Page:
salisbury cathedral church

5,500 UK churches switch to renewable energy over climate change concerns

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Churches and cathedrals all over the UK have been switching to renewable energy in order to tackle climate change.

Church of England places of worship, along with Catholic, Baptist, Methodist, Quaker and Salvation Army congregations, have made the switch to 100 per cent renewable electricity, and faith leaders are urging more to follow suit. More than 5,500 churches have made the switch including some of the UK’s most famous cathedrals.

Church leaders have warned climate change is “one of the great moral challenges of our time”, and hurts the poor first and worst.

Some 15 Anglican cathedrals including Salisbury, Southwark, St Albans, Liverpool, Coventry and York Minster are among the buildings signed up to green electricity tariffs. With an average annual church electricity bill of around £1,000, British churches have diverted more than £5 million from fossil fuels to clean energy providers, it is estimated.

The number of cathedrals running on 100 per cent renewable electricity is down to the Church of England’s procurement group Parish Buying turning its bulk electricity basket to renewables. Other churches have made the move through the Big Church Switch campaign run by Christian charities Christian Aid and Tearfund and the Church of England’s Environment Programme.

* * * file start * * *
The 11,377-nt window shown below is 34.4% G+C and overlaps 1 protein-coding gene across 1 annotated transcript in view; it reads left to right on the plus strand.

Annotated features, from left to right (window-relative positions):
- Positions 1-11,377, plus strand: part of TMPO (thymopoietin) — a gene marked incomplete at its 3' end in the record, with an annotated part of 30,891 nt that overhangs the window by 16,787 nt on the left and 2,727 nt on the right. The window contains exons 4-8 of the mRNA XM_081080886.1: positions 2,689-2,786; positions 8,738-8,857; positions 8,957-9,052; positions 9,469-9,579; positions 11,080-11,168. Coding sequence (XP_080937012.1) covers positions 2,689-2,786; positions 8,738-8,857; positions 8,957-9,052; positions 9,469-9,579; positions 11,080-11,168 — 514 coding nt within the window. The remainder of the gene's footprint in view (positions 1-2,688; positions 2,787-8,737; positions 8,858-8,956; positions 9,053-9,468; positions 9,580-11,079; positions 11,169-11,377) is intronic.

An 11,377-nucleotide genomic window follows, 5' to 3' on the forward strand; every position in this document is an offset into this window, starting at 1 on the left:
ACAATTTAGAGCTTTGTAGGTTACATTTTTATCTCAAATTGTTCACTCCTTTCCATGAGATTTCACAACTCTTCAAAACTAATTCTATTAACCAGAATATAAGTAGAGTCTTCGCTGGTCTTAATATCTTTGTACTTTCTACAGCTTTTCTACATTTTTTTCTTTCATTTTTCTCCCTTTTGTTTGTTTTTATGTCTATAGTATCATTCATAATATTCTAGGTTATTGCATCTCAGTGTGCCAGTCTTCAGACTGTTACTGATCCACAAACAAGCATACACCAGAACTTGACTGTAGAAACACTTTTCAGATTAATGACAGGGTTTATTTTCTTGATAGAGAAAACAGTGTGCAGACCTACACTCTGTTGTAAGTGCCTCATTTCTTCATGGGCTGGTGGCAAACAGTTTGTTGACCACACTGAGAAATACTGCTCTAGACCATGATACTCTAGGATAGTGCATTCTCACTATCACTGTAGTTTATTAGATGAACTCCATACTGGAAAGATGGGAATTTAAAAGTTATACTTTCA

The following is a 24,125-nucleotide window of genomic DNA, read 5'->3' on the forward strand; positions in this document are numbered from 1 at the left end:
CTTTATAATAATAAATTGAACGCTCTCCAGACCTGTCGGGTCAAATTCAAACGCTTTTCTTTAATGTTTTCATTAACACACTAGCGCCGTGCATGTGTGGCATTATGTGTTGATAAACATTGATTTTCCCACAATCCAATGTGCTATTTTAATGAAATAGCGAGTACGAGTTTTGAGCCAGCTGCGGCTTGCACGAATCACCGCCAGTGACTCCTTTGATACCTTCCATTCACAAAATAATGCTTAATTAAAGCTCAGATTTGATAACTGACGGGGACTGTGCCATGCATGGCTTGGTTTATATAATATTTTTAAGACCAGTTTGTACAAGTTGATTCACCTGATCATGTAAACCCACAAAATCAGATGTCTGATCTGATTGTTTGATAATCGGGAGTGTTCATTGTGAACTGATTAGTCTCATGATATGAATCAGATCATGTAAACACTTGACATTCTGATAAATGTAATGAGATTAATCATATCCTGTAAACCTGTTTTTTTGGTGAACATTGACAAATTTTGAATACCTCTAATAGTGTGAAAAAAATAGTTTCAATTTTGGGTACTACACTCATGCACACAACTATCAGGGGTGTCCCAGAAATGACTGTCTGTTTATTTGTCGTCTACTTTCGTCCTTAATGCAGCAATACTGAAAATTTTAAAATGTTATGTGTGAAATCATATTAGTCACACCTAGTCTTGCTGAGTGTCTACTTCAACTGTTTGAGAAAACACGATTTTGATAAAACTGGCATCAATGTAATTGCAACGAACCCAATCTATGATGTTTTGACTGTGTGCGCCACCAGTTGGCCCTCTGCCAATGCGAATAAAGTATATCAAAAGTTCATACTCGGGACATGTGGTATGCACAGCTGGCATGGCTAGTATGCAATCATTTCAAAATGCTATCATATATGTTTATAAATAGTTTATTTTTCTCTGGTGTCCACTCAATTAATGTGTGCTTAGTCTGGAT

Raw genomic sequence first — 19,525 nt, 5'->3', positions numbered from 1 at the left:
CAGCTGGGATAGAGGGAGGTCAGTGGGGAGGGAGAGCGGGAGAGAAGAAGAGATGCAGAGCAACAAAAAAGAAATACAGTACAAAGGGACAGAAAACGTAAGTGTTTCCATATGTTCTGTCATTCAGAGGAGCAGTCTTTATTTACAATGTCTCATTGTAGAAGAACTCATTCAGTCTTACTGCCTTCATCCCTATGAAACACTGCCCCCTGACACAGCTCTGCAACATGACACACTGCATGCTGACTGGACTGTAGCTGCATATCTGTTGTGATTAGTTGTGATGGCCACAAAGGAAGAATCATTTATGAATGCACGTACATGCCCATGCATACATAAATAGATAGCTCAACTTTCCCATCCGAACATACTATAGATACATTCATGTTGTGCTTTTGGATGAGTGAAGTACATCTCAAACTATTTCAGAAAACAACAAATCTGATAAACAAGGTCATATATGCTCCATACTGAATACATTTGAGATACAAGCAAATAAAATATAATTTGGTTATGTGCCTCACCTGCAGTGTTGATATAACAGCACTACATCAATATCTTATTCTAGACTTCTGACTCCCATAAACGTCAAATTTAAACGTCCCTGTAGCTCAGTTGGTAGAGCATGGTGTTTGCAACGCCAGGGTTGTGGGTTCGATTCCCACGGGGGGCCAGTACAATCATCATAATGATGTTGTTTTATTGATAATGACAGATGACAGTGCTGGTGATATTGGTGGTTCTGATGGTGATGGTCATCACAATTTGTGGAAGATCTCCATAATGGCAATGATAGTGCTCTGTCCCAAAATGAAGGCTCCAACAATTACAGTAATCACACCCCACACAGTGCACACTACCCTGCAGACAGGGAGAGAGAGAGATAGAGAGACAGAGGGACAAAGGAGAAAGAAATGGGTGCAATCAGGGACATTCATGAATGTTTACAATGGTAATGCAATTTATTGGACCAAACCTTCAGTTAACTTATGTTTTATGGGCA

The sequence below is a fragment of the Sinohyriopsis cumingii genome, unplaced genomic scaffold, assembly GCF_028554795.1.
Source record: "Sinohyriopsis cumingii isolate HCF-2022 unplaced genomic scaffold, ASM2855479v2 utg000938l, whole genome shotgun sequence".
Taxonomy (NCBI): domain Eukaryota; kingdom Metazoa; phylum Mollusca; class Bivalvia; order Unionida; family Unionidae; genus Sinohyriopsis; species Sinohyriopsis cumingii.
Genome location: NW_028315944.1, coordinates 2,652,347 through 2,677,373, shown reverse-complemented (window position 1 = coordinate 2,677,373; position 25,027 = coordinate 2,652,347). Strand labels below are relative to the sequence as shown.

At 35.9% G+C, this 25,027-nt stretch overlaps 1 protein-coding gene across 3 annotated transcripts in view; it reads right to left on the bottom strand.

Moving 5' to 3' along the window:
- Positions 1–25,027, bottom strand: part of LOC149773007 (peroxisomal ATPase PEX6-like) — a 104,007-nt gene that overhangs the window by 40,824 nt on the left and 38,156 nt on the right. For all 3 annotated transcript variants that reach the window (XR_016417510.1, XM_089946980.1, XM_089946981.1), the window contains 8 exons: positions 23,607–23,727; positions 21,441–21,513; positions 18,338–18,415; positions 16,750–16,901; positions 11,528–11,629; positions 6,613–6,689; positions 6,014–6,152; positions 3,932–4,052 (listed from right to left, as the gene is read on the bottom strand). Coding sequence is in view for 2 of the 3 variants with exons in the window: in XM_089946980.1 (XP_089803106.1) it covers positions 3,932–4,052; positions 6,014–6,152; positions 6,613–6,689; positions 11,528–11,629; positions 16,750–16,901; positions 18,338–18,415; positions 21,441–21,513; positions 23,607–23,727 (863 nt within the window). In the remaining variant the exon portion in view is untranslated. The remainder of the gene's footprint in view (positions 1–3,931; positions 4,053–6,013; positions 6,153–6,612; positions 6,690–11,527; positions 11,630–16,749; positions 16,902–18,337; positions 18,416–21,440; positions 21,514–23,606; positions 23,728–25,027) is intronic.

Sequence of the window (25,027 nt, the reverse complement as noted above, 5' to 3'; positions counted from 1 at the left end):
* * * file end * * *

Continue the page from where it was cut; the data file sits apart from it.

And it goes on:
Parishes can sign up to national church buying group 2buy2, which pools the combined buying power to negotiate the cheapest possible tariff. Often the renewable energy tariff is cheaper than the fossil fuel-dominated one they were on before, Christian Aid said.

Bishop of Salisbury Nicholas Holtam, the Church of England’s lead bishop on the environment, said: “Climate change is one of the great moral challenges of our time and so it’s fantastic to see churches doing their bit to ensure they reduce their impact on the environment."

“They are also giving a boost to clean energy, which is essential to reduce harmful carbon emissions. Climate change is an enormous injustice and is hurting the poor first and worst. Switching to responsible sources of electricity may seem like a small thing on its own, but when joined together it can make a real difference.”

Former Archbishop of Canterbury and chairman of Christian Aid Dr Rowan Williams said that the Church of England had agreed to sell its shares in fossil fuel companies not on track to meet the aims of the Paris Agreement on tackling climate change.

“Churches are part of a global network and so are often very aware of the plight of our brothers and sisters suffering from droughts, floods and extreme weather around the world,” he said.

He urged the Government to set a target to cut UK emissions to zero overall by 2050 to ensure Britain “remains a green and pleasant land at home and a climate leader abroad”.

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